By now, I’m sure most of us have seen the GoldieBlox video featuring a version of the Beastie Boys’ “Girls,” an elaborate Rube Goldberg machine, and a theme of giving young girls something to play with that’s not pink or princess-y. If you haven’t seen it yet, check it out:
We’ve seen a lot of positive responses to this video: from consumers happy to have another option for toys for girls, from those who are invested in seeing more women in STEM fields, from those who find the princess marketing juggernaut problematic and limiting. There’s also been some backlash. The Beastie Boys are suing GoldieBlox for copyright infringement, for one thing. But the backlash I’m seeing that’s really rubbing me the wrong way are quotes like this:
Where are the toys that celebrate boys learning? Where is the celebration that there are books getting boys to read? Where are the viral posts about how great it is to remind boys that being into art doesn’t make them sissies and that their success as men won’t have to be determined by their ability to catch a football?
Real feminism isn’t about saying “girls are better than boys” but about saying that boys and girls do not have to believe the lie that our culture says about gender identity. So, instead of celebrating a product marketed to little girls, I’ll celebrate the reality that boys and girls can both do amazing things and defy the cultural stereotypes we’ve created.
Or this, from Amazon reviews of GoldieBlox:
I guarantee that if you start a child (of any gender) on Legos as soon as they know enough not to swallow them, they’ll play, build, create. Without any need to pander to gendered stereotypes. This toy will send your daughter the wrong message: that this is a toy for girl engineers and that girl engineers need to play with different toys than boy engineers. This is her little corner, and she doesn’t get to play with the building toys that actually cultivate innovation and problem solving skills.
Or this, from the GoldieBlox Facebook page:
How sad that we need construction toys especially for girls. Why can’t they play with meccano or lego or wooden blocks? As an engineer myself i am keen to encourage girls to seriously consider science and engineering as valid choices, but the obsession with branding things specifically for girls seems like a sad and backwards step. [sic]
OK, people, here’s the thing. Girls are and specifically have been excluded from the branding and marketing of “gender-neutral” toys such as Legos for years. Been in a toy store recently? There are very definite delineations between the sections for boys and the sections for girls. And “the pink aisle” is an entirely accurate description, and the princess marketing is completely unavoidable. Can girls play with Legos, Erector Sets, and other building toys? Absolutely. But it seems we’re going to just ignore that many parents won’t buy toys that aren’t specifically gender-marketed, and many children don’t want to play with toys that don’t seem to be made for them. GoldieBlox is also not saying that girls can’t like pink stuff and princess-themed toys, they’re saying that they can enjoy other stuff, too. Take a look at their earlier ad, showing a young girl in a pink leotard nailing ballet shoes to a skateboard, and girls in princess dresses and tiaras, covered in dirt and wearing bike helmets:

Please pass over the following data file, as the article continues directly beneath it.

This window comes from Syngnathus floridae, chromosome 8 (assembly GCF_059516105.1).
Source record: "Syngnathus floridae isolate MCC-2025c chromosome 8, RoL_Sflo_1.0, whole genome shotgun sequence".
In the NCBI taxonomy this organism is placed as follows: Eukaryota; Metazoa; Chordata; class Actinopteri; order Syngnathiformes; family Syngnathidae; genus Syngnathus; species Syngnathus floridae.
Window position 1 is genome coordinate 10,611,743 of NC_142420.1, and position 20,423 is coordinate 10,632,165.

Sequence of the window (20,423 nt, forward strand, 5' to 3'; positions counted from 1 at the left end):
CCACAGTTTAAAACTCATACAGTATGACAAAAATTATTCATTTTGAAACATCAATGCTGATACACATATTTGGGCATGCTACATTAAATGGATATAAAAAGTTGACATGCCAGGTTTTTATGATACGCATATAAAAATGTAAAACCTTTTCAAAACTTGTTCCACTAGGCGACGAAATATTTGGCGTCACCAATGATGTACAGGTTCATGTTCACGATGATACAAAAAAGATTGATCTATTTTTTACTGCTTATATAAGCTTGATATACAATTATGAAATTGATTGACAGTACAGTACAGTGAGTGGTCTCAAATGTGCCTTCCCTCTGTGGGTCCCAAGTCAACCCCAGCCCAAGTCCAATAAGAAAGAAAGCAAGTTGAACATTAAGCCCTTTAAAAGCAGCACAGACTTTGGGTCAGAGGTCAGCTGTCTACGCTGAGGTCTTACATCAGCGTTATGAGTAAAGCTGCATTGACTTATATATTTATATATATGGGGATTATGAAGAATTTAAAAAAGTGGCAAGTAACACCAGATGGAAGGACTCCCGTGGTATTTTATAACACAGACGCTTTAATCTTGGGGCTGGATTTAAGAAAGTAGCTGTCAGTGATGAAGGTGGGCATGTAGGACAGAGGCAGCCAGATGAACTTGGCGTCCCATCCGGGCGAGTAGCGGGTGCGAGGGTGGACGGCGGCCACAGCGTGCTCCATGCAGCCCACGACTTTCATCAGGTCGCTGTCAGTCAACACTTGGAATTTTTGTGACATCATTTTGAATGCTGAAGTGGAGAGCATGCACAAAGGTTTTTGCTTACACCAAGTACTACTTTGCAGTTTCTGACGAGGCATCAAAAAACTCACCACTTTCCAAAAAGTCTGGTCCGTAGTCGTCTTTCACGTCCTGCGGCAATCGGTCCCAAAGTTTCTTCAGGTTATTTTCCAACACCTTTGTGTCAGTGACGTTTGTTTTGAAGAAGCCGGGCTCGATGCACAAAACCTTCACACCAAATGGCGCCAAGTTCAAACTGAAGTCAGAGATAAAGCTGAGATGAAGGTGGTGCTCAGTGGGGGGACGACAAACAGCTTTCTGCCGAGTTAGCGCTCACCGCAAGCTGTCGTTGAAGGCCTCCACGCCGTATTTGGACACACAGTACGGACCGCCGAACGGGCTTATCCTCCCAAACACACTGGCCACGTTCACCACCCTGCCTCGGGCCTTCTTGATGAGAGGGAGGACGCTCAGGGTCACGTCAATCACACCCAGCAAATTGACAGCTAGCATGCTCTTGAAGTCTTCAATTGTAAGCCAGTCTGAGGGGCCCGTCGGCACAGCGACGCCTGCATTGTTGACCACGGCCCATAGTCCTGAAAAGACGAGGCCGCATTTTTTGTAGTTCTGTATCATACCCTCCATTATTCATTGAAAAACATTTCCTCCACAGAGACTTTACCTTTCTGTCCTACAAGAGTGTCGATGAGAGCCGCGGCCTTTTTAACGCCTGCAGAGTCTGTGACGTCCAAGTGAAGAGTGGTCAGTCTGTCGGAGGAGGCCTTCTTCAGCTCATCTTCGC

They’re acknowledging that pink princess culture exists, and that many girls really genuinely like it, but also that it can be enjoyed in conjunction with other, less gendered pursuits.
Why are we creating backlash against engineering toys marketed toward girls? Is anyone seriously going to sit there and say that women are equally represented (and equally compensated) in STEM fields? That we have no reason to try to encourage young girls to get interested in science and math and other areas that, while many of us don’t differentiate on an individual level, are still traditionally seen as geared toward boys on a societal level? This is not about saying that girls are better than boys and therefore deserve special toys, it’s about saying that girls have, on an institutionalized level, been discouraged from exploring areas that have been strongly gendered over the years, and sometimes, you need a transitional resource to help level the playing field.